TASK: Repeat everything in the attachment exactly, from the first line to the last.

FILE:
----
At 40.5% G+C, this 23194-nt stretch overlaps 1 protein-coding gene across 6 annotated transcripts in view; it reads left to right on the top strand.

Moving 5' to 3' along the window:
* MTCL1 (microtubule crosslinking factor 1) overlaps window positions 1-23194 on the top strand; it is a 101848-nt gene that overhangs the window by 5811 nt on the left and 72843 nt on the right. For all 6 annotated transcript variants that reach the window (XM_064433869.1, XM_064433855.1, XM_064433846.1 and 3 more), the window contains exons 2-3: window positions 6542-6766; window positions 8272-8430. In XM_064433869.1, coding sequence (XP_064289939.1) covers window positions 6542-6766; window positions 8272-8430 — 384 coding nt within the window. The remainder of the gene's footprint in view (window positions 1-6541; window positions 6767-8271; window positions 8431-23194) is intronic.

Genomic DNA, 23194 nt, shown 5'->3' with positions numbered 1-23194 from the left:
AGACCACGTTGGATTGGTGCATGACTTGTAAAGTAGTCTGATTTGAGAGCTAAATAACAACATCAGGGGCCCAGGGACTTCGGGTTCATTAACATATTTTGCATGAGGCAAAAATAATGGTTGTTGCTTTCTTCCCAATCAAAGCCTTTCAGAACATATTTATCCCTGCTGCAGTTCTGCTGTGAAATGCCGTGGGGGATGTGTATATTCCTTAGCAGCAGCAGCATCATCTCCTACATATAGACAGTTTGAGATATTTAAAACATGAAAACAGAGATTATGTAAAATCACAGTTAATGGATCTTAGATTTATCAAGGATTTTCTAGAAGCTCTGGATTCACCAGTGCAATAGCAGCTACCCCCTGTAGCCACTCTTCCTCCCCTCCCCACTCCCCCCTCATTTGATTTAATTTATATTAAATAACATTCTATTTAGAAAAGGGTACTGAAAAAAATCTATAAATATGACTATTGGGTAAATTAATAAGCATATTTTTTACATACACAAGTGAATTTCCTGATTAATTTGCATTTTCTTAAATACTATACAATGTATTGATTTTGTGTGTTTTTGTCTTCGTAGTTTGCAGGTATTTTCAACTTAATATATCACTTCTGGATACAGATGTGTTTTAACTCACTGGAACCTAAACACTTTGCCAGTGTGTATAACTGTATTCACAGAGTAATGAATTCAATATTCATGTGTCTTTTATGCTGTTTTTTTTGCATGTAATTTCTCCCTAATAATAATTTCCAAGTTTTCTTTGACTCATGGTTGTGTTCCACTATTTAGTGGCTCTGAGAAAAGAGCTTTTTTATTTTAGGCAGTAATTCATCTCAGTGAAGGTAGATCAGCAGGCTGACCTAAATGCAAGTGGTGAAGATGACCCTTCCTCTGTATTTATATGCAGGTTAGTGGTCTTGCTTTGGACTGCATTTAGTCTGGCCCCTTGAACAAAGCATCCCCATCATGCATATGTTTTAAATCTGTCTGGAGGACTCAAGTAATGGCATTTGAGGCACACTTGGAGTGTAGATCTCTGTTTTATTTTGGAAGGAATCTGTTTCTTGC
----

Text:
At 40.5% G+C, this 23194-nt stretch overlaps 1 protein-coding gene across 6 annotated transcripts in view; it reads left to right on the top strand.

Moving 5' to 3' along the window:
* MTCL1 (microtubule crosslinking factor 1) overlaps window positions 1-23194 on the top strand; it is a 101848-nt gene that overhangs the window by 5811 nt on the left and 72843 nt on the right. For all 6 annotated transcript variants that reach the window (XM_064433869.1, XM_064433855.1, XM_064433846.1 and 3 more), the window contains exons 2-3: window positions 6542-6766; window positions 8272-8430. In XM_064433869.1, coding sequence (XP_064289939.1) covers window positions 6542-6766; window positions 8272-8430 — 384 coding nt within the window. The remainder of the gene's footprint in view (window positions 1-6541; window positions 6767-8271; window positions 8431-23194) is intronic.

Genomic DNA, 23194 nt, shown 5'->3' with positions numbered 1-23194 from the left:
AGACCACGTTGGATTGGTGCATGACTTGTAAAGTAGTCTGATTTGAGAGCTAAATAACAACATCAGGGGCCCAGGGACTTCGGGTTCATTAACATATTTTGCATGAGGCAAAAATAATGGTTGTTGCTTTCTTCCCAATCAAAGCCTTTCAGAACATATTTATCCCTGCTGCAGTTCTGCTGTGAAATGCCGTGGGGGATGTGTATATTCCTTAGCAGCAGCAGCATCATCTCCTACATATAGACAGTTTGAGATATTTAAAACATGAAAACAGAGATTATGTAAAATCACAGTTAATGGATCTTAGATTTATCAAGGATTTTCTAGAAGCTCTGGATTCACCAGTGCAATAGCAGCTACCCCCTGTAGCCACTCTTCCTCCCCTCCCCACTCCCCCCTCATTTGATTTAATTTATATTAAATAACATTCTATTTAGAAAAGGGTACTGAAAAAAATCTATAAATATGACTATTGGGTAAATTAATAAGCATATTTTTTACATACACAAGTGAATTTCCTGATTAATTTGCATTTTCTTAAATACTATACAATGTATTGATTTTGTGTGTTTTTGTCTTCGTAGTTTGCAGGTATTTTCAACTTAATATATCACTTCTGGATACAGATGTGTTTTAACTCACTGGAACCTAAACACTTTGCCAGTGTGTATAACTGTATTCACAGAGTAATGAATTCAATATTCATGTGTCTTTTATGCTGTTTTTTTTGCATGTAATTTCTCCCTAATAATAATTTCCAAGTTTTCTTTGACTCATGGTTGTGTTCCACTATTTAGTGGCTCTGAGAAAAGAGCTTTTTTATTTTAGGCAGTAATTCATCTCAGTGAAGGTAGATCAGCAGGCTGACCTAAATGCAAGTGGTGAAGATGACCCTTCCTCTGTATTTATATGCAGGTTAGTGGTCTTGCTTTGGACTGCATTTAGTCTGGCCCCTTGAACAAAGCATCCCCATCATGCATATGTTTTAAATCTGTCTGGAGGACTCAAGTAATGGCATTTGAGGCACACTTGGAGTGTAGATCTCTGTTTTATTTTGGAAGGAATCTGTTTCTTGC